NASA To Use Drone For Climate Research - InformationWeek

InformationWeek is part of the Informa Tech Division of Informa PLC

This site is operated by a business or businesses owned by Informa PLC and all copyright resides with them.Informa PLC's registered office is 5 Howick Place, London SW1P 1WG. Registered in England and Wales. Number 8860726.

Software // Information Management

NASA To Use Drone For Climate Research

Unmanned aerial vehicle will gather data on how changes in the troposphere affect climate.

Military Drones Present And Future: Visual Tour
Military Drones Present And Future: Visual Tour
(click image for larger view and for slideshow)
NASA this month will begin using a drone capable of flying 12 miles above the Earth's surface in an effort to understand how atmospheric changes affect climate.

The space agency will use a Northrop Grumman-manufactured Global Hawk, remote-controlled aircraft to sample the atmosphere over the Pacific Ocean near the equator. It's one of two Global Hawks formerly operated by the Air Force that has been retrofitted for use by NASA. The agency has also begun using the unmanned aerial vehicles (UAVs) to study hurricanes and tropical storms.

NASA's new project is called the Airborne Tropical Tropopause Experiment, or ATTREX. The tropopause is the atmospheric layer between the troposphere, which is the lowest portion of the atmosphere, and the stratosphere. "There are vortices in the atmosphere that spin off the North Pole over the Pacific," said Don Sullivan, a NASA employee working on the IT portion of ATTREX. "A lot of stuff that originates in Asia winds up in North America. We don't know if it's original material" or chemically compounded in the atmosphere.

The Global Hawk is capable of flying at 65,000 feet and staying aloft for 30 hours, allowing for air sampling over an extended period. It has been outfitted with about a dozen scientific instruments and sensors to measure trace gases, temperature, water vapor, radiation and other cloud properties.

[NASA technology is key to learning about our planet and others. See 11 Cool Tools NASA Curiosity Brought To Mars.]

Moisture and chemical composition are variables in Earth's climate. According to NASA, the processes that cause fluctuations in atmospheric compounds are not well documented, and the ATTREX project aims to fill that void. A better understanding of the interactions taking place in the atmosphere could improve scientists' ability to forecast global climate conditions. NASA has several other projects underway to research climate change, and it will co-host a Climate Palooza on Jan. 24 with the University of Southern California.

Much of the data collected by NASA's drone will be sent in real time via satellite to researchers at the Dryden Flight Research Center in the Mojave desert. "The beauty of data being delivered over satellite links in real time is it allows comparison between instruments," Sullivan said. "We can do a lot more real-time science, and it's more cost effective."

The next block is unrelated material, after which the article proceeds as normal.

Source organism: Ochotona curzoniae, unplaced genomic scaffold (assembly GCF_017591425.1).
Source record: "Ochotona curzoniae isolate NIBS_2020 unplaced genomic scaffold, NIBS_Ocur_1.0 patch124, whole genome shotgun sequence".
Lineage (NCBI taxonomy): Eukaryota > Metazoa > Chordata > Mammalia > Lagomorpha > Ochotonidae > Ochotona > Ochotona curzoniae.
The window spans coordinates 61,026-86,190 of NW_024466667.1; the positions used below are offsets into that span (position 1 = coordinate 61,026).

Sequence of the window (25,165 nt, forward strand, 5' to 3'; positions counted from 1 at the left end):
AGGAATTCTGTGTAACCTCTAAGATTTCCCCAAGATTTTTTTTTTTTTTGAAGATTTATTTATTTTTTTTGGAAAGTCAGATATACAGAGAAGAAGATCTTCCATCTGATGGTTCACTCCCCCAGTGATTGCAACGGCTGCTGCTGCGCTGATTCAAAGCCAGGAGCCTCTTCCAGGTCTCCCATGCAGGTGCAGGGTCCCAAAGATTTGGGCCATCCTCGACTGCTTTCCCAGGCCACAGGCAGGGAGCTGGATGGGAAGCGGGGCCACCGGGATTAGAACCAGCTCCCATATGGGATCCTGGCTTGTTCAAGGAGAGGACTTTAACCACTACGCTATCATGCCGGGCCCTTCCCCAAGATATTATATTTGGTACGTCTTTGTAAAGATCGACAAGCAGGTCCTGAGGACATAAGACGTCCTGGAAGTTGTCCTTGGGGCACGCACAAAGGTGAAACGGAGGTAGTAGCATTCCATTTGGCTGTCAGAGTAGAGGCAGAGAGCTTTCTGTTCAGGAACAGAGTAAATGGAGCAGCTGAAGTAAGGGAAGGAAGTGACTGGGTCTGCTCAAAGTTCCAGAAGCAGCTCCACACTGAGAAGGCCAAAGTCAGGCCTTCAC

Six ATTREX flights are scheduled to take place between mid-January and mid-March. Those will be followed by flights over Guam and Australia next year.

Drones are a cheaper way for NASA to pursue some aspects of its mission, compared to rocket launches. ATTREX is an example of the agency's Venture-class projects, which are designed to be implemented rapidly and at lower costs.

Federal agencies must increase server utilization and energy efficiency as they squeeze more computer processing into fewer data centers. The new Data Center Optimization issue of InformationWeek Government explores how the Army, Homeland Security, Veterans Affairs and others are doing that. (Free registration required.)

We welcome your comments on this topic on our social media channels, or [contact us directly] with questions about the site.
Comment  | 
Print  | 
More Insights
InformationWeek Is Getting an Upgrade!

Find out more about our plans to improve the look, functionality, and performance of the InformationWeek site in the coming months.

10 Things Your Artificial Intelligence Initiative Needs to Succeed
Lisa Morgan, Freelance Writer,  4/20/2021
Tech Spending Climbs as Digital Business Initiatives Grow
Jessica Davis, Senior Editor, Enterprise Apps,  4/22/2021
Optimizing the CIO and CFO Relationship
Mary E. Shacklett, Technology commentator and President of Transworld Data,  4/13/2021
White Papers
Register for InformationWeek Newsletters
Current Issue
Planning Your Digital Transformation Roadmap
Download this report to learn about the latest technologies and best practices or ensuring a successful transition from outdated business transformation tactics.
Flash Poll